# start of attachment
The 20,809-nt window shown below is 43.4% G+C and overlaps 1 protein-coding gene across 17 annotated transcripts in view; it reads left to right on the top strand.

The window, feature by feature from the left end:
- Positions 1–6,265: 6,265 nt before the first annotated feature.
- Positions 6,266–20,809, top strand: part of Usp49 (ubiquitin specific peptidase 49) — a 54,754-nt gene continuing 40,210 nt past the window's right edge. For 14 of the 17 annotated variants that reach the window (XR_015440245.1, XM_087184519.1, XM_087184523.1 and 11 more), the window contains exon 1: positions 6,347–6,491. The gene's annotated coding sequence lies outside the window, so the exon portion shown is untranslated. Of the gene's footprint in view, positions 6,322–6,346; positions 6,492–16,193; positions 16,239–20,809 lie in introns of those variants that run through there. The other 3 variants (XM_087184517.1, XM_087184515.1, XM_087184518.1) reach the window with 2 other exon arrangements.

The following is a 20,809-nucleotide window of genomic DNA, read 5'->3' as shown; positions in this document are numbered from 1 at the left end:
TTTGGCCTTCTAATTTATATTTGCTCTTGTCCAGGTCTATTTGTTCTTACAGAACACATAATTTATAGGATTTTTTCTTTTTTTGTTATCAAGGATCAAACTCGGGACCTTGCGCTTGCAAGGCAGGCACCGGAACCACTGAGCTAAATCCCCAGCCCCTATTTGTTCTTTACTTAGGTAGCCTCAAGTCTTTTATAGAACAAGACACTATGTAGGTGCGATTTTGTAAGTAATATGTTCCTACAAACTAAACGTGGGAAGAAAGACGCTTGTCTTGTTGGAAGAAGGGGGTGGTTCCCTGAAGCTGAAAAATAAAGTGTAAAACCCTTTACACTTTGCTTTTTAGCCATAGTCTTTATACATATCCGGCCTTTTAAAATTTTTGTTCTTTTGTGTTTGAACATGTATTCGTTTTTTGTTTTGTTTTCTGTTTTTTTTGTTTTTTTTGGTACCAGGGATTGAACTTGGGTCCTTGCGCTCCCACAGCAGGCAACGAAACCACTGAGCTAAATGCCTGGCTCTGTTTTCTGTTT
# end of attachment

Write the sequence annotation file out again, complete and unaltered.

The 20,809-nt window shown below is 43.4% G+C and overlaps 1 protein-coding gene across 17 annotated transcripts in view; it reads left to right on the top strand.

The window, feature by feature from the left end:
- Positions 1–6,265: 6,265 nt before the first annotated feature.
- Positions 6,266–20,809, top strand: part of Usp49 (ubiquitin specific peptidase 49) — a 54,754-nt gene continuing 40,210 nt past the window's right edge. For 14 of the 17 annotated variants that reach the window (XR_015440245.1, XM_087184519.1, XM_087184523.1 and 11 more), the window contains exon 1: positions 6,347–6,491. The gene's annotated coding sequence lies outside the window, so the exon portion shown is untranslated. Of the gene's footprint in view, positions 6,322–6,346; positions 6,492–16,193; positions 16,239–20,809 lie in introns of those variants that run through there. The other 3 variants (XM_087184517.1, XM_087184515.1, XM_087184518.1) reach the window with 2 other exon arrangements.

The following is a 20,809-nucleotide window of genomic DNA, read 5'->3' as shown; positions in this document are numbered from 1 at the left end:
TTTGGCCTTCTAATTTATATTTGCTCTTGTCCAGGTCTATTTGTTCTTACAGAACACATAATTTATAGGATTTTTTCTTTTTTTGTTATCAAGGATCAAACTCGGGACCTTGCGCTTGCAAGGCAGGCACCGGAACCACTGAGCTAAATCCCCAGCCCCTATTTGTTCTTTACTTAGGTAGCCTCAAGTCTTTTATAGAACAAGACACTATGTAGGTGCGATTTTGTAAGTAATATGTTCCTACAAACTAAACGTGGGAAGAAAGACGCTTGTCTTGTTGGAAGAAGGGGGTGGTTCCCTGAAGCTGAAAAATAAAGTGTAAAACCCTTTACACTTTGCTTTTTAGCCATAGTCTTTATACATATCCGGCCTTTTAAAATTTTTGTTCTTTTGTGTTTGAACATGTATTCGTTTTTTGTTTTGTTTTCTGTTTTTTTTGTTTTTTTTGGTACCAGGGATTGAACTTGGGTCCTTGCGCTCCCACAGCAGGCAACGAAACCACTGAGCTAAATGCCTGGCTCTGTTTTCTGTTT